The Fight Over Fracking in Colorado's North Fork Valley
The creek above Paonia is slowing to a trickle in July’s heat, the watershed as dry as those that recently burned for two weeks outside Colorado Springs. But in late May it was running fast and milky with snowmelt. Fallen trees propped on rocks threshed the current. A light wind carried the smell of cold stone and spruce, and upstream in the V of the little canyon I could see Mount Beckwith and the green aspen on its shoulders. On the gravel bars, white moths flitted in and out of sunlight. I’d already crossed the fresh tracks of elk, deer, and bear. I waded up the middle, casting to either side, and when I caught two heavy rainbows I zipped them into my vest and headed back to the truck. I hummed as I walked, happy to be back after a month away.
Twenty-two years ago, I built a small off-the-grid adobe house beneath the mountain. Like a lot of others who came to the North Fork Valley, I never really left. When I hunt, I walk out the front door and onto the mountain in the dark. My wife and I bike and ski all over the surrounding ridges, within minutes of town. We live mostly in Denver, but go back to the house as often as we can.
With the trout in a cooler, I drove along the North Fork of the Gunnison River. The road passed a mile of orchards along the river and little signs: Holy Terror Farm, Stone Cottage Cellars, Black Bridge Winery. As the road descends and the valley opens up, Paonia looks like a train set bedded in farms, orchards, and ranches, beneath the rugged peaks of the West Elk Wilderness. In recent years magazines and travel programs have taken to calling this valley, with its three small towns, the Golden Triangle, for its quality of life and exploding food and wine scene.
The place has changed a lot in two decades. For one thing, back in 1990, most of the organic farms and vineyards along Colorado State Highway 133 didn’t exist. The only crop Paonia was nationally famous for was Paonia Purple, a potent strain of marijuana. Since then, the valley has become a leader in sustainable agriculture and home to the largest concentration of organic farms in the Rocky Mountains. According to the U.S. Department of Agriculture’s 2007 census, direct sales of farm products (via farm stands, farm-to-home cooperatives, etc.) in the county, with over 90 percent coming from the North Fork Valley, are some of the highest in the rural U.S. Last summer 80 chefs came to the valley to do farm-to-table workshops. The valley produces 77 percent of the state’s apples, 71 percent of its peaches.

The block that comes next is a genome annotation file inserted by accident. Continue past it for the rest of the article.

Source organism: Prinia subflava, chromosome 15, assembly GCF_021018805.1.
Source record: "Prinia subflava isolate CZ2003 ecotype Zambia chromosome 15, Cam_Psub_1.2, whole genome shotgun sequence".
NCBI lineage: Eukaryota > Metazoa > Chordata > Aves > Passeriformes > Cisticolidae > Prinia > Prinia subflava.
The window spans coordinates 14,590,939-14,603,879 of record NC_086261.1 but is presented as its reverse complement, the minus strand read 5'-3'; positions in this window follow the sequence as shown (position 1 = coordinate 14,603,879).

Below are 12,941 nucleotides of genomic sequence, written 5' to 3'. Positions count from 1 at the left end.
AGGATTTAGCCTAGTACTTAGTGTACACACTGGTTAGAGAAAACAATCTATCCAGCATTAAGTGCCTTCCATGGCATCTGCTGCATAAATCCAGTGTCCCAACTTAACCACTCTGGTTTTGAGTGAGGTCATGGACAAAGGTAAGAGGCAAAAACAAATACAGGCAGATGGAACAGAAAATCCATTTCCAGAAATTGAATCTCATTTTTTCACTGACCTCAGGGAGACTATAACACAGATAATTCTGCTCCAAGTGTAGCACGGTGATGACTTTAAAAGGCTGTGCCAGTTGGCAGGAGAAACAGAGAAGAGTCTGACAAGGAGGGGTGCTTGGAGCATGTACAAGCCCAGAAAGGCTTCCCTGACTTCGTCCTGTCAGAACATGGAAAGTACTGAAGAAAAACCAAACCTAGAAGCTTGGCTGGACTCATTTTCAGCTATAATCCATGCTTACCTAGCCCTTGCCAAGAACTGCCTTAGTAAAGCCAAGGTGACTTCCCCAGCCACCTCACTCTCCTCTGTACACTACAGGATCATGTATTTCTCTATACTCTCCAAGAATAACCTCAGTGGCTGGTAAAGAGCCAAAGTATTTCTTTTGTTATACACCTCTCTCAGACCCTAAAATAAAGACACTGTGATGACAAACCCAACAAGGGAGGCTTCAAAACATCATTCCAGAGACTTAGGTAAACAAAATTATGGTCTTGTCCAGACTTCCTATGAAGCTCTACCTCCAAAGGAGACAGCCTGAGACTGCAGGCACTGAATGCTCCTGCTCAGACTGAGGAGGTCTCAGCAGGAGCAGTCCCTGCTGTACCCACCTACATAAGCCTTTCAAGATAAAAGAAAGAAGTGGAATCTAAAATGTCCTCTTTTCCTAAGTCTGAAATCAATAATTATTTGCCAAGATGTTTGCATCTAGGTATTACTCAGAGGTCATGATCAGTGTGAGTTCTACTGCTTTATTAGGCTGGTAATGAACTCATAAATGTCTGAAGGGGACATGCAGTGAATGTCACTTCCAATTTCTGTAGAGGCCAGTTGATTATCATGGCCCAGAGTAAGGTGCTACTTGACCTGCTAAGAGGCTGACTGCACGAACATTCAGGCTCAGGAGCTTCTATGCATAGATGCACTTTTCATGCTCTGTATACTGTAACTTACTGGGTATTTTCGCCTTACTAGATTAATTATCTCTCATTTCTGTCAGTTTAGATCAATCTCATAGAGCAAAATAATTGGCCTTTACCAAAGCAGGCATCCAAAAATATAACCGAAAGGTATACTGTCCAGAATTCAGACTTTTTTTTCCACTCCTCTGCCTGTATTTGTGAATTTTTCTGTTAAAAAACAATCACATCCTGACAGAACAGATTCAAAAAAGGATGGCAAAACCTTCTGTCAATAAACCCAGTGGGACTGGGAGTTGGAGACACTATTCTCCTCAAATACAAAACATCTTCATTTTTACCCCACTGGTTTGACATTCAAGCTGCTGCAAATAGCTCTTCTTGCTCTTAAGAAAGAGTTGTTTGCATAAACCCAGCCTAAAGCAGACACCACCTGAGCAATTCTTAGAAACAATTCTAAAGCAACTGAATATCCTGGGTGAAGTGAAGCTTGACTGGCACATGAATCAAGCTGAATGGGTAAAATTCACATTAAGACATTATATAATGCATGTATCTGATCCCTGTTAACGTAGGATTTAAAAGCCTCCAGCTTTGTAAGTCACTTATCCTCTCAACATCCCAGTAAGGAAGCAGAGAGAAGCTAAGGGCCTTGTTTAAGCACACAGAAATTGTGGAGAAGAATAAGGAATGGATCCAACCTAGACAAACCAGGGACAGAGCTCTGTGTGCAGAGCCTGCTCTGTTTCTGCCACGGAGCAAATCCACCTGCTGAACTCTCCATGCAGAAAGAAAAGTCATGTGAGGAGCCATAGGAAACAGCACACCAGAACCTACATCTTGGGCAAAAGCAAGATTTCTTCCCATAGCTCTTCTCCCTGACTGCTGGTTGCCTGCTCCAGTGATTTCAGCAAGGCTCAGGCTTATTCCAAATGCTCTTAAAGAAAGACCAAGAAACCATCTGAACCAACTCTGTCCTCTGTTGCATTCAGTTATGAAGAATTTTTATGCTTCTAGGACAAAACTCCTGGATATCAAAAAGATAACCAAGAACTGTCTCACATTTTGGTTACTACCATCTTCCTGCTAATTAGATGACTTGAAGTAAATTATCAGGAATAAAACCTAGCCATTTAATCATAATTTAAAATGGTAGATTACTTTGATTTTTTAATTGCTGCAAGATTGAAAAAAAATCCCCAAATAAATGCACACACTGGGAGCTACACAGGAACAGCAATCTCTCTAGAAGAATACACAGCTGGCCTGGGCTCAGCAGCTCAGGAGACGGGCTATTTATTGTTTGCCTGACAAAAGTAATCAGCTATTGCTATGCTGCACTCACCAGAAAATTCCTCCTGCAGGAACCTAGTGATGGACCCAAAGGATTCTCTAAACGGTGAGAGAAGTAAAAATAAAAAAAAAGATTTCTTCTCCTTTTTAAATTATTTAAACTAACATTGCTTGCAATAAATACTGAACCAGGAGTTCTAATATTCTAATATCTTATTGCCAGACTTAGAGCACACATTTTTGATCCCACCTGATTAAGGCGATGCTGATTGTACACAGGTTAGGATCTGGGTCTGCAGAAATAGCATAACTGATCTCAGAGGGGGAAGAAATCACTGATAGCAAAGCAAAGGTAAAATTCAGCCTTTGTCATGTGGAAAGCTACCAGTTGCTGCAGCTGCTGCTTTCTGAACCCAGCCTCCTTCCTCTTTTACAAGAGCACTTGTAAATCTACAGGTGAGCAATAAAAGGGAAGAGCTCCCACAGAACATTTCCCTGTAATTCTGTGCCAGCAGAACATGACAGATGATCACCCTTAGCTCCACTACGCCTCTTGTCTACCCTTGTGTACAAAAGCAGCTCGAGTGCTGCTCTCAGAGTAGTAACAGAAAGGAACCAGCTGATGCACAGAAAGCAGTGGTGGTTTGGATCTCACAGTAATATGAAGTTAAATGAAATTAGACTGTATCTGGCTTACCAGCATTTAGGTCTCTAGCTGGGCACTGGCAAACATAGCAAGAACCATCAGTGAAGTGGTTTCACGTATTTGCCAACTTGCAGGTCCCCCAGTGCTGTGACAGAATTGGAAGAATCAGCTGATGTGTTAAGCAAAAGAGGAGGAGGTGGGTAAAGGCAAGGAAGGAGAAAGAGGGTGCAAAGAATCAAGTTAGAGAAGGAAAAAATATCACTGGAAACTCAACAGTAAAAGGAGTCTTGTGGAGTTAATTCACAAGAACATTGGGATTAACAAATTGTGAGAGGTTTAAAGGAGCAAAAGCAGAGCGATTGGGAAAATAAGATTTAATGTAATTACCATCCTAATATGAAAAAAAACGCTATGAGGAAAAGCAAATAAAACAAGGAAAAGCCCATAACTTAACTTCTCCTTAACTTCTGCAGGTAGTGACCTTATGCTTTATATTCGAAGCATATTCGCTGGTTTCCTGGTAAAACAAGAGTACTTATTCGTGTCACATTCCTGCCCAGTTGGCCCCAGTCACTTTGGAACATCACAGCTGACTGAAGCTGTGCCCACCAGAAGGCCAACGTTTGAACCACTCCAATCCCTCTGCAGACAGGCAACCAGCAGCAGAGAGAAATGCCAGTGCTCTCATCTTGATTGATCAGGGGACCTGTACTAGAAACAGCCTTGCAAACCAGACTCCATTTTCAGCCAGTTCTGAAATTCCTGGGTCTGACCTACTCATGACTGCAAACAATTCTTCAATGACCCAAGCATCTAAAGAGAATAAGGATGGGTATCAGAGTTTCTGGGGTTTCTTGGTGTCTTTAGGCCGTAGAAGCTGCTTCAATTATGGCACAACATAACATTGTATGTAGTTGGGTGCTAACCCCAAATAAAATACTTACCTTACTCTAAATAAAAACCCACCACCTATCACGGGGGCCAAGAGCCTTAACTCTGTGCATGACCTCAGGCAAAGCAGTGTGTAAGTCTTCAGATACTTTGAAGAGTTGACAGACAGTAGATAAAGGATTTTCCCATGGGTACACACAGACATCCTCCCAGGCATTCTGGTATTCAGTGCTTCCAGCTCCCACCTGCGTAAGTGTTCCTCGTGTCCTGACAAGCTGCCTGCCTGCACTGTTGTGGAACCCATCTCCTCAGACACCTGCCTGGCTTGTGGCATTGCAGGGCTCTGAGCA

The vineyards quilting the hillsides are also fairly new. With seven wineries, the North Fork Valley has become one of two certified American Viticultural Areas in Colorado and is gaining an international reputation for handcrafted wines made from the highest altitude vineyards in the Northern Hemisphere. A new book, An American Provence, waxes poetic about the similarities between North Fork and the Coulon River Valley in the south of France.
As word of the scenic beauty, organic farms, artisanal food, and world-class wine has spread, there’s been a steady influx of professionals who work remotely, as well as wealthy quality-of-lifers. Several of my neighbors arrived from Jackson Hole and Aspen, looking for a place as beautiful, but without the built-up-resort vibe. Joe Cocker lives in Crawford. Bill Koch has been a resident since 2007. The 310th richest man in the world, Koch is less well known than his brothers Charles and David. They inherited Koch Industries, now the second-largest privately held company in the U.S., from their father, Fred Koch, who invented a process for refining heavy oil. Charles and David bought out Bill and the fourth brother, Frederick, in 1983.
One thing that hasn’t changed in the valley in 20 years is the region’s close, sometimes fraught relationship with energy extraction. Since World War II, by far the biggest employers have been the three coal mines that sit out of sight 8 to 10 miles upriver. They’re still active, but running out of coal. One is owned by Koch, who’s trying to open another near the town of Hotchkiss. Many locals strenuously object, while others look forward to the jobs it would create. But generally the relationship between the towns and the mines has been one of respectful coexistence if not loyalty, with local environmentalists conceding that the mines have been responsible corporate citizens. Ed Marston, former editor of the High Country News, the environmental paper of record for the American West, says, “For one thing, their presence has kept us from becoming a life-style and recreational community.”